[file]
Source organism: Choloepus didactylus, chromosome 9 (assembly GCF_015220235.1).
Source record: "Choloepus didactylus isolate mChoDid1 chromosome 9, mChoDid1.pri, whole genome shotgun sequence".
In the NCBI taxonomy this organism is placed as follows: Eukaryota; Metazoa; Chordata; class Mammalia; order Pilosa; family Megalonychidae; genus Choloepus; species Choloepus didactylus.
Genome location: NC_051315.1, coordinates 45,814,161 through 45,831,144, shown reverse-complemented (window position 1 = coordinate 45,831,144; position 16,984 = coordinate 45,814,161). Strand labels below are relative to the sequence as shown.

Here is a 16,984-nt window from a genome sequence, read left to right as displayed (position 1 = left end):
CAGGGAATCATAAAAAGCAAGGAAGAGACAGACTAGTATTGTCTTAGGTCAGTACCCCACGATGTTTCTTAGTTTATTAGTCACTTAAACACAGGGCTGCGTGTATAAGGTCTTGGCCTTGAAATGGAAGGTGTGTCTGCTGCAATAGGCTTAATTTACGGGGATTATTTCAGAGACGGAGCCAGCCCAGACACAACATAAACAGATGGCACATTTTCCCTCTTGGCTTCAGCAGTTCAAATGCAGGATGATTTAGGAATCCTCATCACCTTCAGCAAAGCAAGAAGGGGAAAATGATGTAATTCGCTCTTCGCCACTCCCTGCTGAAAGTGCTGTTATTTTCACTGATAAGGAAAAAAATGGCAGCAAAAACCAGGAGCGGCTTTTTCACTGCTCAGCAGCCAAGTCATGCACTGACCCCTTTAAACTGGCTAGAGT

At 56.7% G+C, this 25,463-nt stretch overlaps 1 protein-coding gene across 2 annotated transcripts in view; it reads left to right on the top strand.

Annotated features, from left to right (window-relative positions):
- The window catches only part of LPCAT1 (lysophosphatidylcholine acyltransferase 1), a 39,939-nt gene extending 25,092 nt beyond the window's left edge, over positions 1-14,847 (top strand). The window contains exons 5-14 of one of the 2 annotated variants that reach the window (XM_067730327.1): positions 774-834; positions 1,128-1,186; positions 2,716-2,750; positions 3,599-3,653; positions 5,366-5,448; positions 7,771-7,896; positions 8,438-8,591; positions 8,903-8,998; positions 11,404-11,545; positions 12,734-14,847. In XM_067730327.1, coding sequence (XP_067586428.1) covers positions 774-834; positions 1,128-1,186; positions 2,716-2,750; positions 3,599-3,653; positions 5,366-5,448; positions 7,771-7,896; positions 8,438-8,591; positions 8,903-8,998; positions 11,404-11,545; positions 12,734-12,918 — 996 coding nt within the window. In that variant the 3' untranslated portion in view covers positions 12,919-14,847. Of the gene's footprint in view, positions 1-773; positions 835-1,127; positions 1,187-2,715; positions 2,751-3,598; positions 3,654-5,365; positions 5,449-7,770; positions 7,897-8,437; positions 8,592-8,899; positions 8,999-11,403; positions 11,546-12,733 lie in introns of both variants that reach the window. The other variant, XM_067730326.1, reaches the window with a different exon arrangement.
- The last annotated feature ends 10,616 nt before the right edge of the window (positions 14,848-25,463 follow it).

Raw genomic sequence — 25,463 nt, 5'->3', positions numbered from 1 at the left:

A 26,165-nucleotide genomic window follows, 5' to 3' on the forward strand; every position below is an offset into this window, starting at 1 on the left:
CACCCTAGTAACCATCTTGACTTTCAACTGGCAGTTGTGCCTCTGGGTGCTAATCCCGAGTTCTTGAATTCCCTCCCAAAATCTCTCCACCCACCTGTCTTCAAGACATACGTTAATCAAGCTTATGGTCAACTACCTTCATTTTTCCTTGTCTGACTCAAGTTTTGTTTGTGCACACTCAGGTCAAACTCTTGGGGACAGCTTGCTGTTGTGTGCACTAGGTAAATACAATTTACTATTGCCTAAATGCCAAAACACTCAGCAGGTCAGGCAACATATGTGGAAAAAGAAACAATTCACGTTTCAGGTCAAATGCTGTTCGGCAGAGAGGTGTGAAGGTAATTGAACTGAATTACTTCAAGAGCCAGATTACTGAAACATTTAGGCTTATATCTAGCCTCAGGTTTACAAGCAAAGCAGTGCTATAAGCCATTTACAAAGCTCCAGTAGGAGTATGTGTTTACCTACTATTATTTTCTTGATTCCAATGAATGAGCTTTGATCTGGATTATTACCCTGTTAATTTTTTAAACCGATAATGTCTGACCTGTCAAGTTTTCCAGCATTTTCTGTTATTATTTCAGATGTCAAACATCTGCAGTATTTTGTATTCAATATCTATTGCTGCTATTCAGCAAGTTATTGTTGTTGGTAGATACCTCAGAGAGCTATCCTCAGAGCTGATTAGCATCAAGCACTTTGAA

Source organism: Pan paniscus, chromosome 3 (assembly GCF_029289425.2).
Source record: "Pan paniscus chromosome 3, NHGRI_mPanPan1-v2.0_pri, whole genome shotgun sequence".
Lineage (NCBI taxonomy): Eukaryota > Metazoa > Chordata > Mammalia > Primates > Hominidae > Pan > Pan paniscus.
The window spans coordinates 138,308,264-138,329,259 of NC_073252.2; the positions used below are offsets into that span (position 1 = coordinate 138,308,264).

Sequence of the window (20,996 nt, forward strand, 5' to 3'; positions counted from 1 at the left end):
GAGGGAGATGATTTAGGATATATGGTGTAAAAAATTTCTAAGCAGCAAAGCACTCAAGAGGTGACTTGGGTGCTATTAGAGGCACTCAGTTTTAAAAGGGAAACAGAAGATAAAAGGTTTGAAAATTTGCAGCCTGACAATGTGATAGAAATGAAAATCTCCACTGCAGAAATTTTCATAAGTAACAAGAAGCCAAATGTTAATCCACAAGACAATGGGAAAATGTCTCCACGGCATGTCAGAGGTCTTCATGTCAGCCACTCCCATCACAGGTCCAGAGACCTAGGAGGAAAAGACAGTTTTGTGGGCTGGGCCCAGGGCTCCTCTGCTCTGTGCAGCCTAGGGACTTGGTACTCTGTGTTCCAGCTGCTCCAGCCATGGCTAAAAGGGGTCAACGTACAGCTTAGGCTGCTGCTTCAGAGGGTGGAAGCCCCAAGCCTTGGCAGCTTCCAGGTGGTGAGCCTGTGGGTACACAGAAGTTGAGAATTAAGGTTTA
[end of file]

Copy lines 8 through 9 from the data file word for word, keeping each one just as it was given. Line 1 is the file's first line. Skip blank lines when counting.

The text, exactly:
Annotated features, from left to right (window-relative positions):
- The window catches only part of LPCAT1 (lysophosphatidylcholine acyltransferase 1), a 39,939-nt gene extending 25,092 nt beyond the window's left edge, over positions 1-14,847 (top strand). The window contains exons 5-14 of one of the 2 annotated variants that reach the window (XM_067730327.1): positions 774-834; positions 1,128-1,186; positions 2,716-2,750; positions 3,599-3,653; positions 5,366-5,448; positions 7,771-7,896; positions 8,438-8,591; positions 8,903-8,998; positions 11,404-11,545; positions 12,734-14,847. In XM_067730327.1, coding sequence (XP_067586428.1) covers positions 774-834; positions 1,128-1,186; positions 2,716-2,750; positions 3,599-3,653; positions 5,366-5,448; positions 7,771-7,896; positions 8,438-8,591; positions 8,903-8,998; positions 11,404-11,545; positions 12,734-12,918 — 996 coding nt within the window. In that variant the 3' untranslated portion in view covers positions 12,919-14,847. Of the gene's footprint in view, positions 1-773; positions 835-1,127; positions 1,187-2,715; positions 2,751-3,598; positions 3,654-5,365; positions 5,449-7,770; positions 7,897-8,437; positions 8,592-8,899; positions 8,999-11,403; positions 11,546-12,733 lie in introns of both variants that reach the window. The other variant, XM_067730326.1, reaches the window with a different exon arrangement.